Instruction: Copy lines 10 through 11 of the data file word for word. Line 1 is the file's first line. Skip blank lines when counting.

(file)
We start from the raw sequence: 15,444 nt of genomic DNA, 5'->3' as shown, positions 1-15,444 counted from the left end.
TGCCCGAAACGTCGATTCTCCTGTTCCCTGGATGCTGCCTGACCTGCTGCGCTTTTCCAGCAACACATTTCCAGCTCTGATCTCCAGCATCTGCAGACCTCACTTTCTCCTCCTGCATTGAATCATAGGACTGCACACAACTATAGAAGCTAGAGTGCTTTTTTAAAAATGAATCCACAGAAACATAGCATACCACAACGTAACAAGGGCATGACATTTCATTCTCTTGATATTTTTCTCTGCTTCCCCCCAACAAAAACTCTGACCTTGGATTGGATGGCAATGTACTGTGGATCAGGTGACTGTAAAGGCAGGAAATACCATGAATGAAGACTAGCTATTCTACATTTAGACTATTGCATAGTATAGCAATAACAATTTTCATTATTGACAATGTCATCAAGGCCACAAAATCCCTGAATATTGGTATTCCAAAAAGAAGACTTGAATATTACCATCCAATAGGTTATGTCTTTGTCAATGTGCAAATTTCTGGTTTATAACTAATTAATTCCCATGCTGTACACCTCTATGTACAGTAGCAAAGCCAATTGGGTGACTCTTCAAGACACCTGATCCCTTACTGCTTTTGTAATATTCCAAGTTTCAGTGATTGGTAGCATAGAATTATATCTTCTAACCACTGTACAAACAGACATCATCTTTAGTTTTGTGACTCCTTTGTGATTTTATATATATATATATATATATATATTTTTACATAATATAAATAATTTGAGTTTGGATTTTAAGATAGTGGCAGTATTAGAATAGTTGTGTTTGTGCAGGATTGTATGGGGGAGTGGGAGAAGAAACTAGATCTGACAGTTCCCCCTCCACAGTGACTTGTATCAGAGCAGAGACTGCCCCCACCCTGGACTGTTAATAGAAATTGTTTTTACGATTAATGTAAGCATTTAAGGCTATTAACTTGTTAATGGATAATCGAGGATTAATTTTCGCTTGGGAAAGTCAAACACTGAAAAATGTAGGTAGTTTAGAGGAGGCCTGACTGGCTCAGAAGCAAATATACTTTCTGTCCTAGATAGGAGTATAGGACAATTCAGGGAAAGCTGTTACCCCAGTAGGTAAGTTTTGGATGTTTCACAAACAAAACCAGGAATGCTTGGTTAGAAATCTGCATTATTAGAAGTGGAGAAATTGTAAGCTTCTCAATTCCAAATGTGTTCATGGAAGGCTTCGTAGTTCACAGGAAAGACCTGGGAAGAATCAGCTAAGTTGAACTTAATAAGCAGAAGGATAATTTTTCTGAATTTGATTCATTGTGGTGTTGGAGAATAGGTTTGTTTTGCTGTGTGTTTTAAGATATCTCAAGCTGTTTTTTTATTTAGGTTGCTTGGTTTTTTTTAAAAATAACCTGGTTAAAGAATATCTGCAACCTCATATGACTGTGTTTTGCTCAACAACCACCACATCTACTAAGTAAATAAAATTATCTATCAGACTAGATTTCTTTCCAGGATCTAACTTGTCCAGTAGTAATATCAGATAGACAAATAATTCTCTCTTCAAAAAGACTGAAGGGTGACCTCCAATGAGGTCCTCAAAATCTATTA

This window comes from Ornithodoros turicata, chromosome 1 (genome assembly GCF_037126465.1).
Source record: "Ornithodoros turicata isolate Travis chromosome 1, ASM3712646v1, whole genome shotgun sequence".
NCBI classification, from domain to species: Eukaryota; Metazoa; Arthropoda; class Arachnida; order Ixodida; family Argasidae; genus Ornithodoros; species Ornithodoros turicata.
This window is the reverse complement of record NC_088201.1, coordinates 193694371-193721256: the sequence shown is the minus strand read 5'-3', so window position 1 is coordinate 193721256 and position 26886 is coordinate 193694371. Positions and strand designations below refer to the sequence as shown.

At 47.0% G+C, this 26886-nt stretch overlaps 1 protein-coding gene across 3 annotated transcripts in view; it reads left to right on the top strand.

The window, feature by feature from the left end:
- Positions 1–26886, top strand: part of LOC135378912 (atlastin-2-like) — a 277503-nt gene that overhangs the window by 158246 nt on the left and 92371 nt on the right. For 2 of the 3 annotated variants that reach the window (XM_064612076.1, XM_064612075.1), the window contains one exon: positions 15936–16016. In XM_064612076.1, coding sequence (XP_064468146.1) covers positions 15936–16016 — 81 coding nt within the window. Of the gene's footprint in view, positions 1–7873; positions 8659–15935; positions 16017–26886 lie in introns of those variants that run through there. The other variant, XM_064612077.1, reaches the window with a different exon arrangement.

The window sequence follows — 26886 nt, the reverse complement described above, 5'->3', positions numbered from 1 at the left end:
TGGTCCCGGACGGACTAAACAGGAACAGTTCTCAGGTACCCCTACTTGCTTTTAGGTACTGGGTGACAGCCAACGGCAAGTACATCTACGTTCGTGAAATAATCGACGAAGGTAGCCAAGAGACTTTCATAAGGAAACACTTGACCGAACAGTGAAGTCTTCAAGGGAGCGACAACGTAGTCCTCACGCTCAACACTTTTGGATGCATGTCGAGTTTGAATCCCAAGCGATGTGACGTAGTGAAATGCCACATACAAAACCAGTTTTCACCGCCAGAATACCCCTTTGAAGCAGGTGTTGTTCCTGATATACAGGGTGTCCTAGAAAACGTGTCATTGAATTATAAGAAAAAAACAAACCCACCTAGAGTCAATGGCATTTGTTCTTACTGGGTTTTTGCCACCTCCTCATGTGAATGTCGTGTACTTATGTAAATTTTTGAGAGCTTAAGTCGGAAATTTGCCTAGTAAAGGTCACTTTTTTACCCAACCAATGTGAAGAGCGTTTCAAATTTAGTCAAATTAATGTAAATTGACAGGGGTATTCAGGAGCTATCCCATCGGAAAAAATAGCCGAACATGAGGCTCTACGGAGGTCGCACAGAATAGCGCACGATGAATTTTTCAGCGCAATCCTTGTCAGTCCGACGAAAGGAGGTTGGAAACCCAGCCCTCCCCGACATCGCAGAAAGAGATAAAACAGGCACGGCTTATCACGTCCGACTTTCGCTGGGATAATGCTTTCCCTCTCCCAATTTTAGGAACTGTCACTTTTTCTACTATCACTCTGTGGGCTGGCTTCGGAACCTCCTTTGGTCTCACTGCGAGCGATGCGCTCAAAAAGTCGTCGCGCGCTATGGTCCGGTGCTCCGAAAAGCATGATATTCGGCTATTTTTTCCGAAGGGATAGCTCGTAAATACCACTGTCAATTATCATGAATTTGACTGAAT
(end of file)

The window sequence follows — 26886 nt, the reverse complement described above, 5'->3', positions numbered from 1 at the left end:
TGGTCCCGGACGGACTAAACAGGAACAGTTCTCAGGTACCCCTACTTGCTTTTAGGTACTGGGTGACAGCCAACGGCAAGTACATCTACGTTCGTGAAATAATCGACGAAGGTAGCCAAGAGACTTTCATAAGGAAACACTTGACCGAACAGTGAAGTCTTCAAGGGAGCGACAACGTAGTCCTCACGCTCAACACTTTTGGATGCATGTCGAGTTTGAATCCCAAGCGATGTGACGTAGTGAAATGCCACATACAAAACCAGTTTTCACCGCCAGAATACCCCTTTGAAGCAGGTGTTGTTCCTGATATACAGGGTGTCCTAGAAAACGTGTCATTGAATTATAAGAAAAAAACAAACCCACCTAGAGTCAATGGCATTTGTTCTTACTGGGTTTTTGCCACCTCCTCATGTGAATGTCGTGTACTTATGTAAATTTTTGAGAGCTTAAGTCGGAAATTTGCCTAGTAAAGGTCACTTTTTTACCCAACCAATGTGAAGAGCGTTTCAAATTTAGTCAAATTAATGTAAATTGACAGGGGTATTCAGGAGCTATCCCATCGGAAAAAATAGCCGAACATGAGGCTCTACGGAGGTCGCACAGAATAGCGCACGATGAATTTTTCAGCGCAATCCTTGTCAGTCCGACGAAAGGAGGTTGGAAACCCAGCCCTCCCCGACATCGCAGAAAGAGATAAAACAGGCACGGCTTATCACGTCCGACTTTCGCTGGGATAATGCTTTCCCTCTCCCAATTTTAGGAACTGTCACTTTTTCTACTATCACTCTGTGGGCTGGCTTCGGAACCTCCTTTGGTCTCACTGCGAGCGATGCGCTCAAAAAGTCGTCGCGCGCTATGGTCCGGTGCTCCGAAAAGCATGATATTCGGCTATTTTTTCCGAAGGGATAGCTCGTAAATACCACTGTCAATTATCATGAATTTGACTGAAT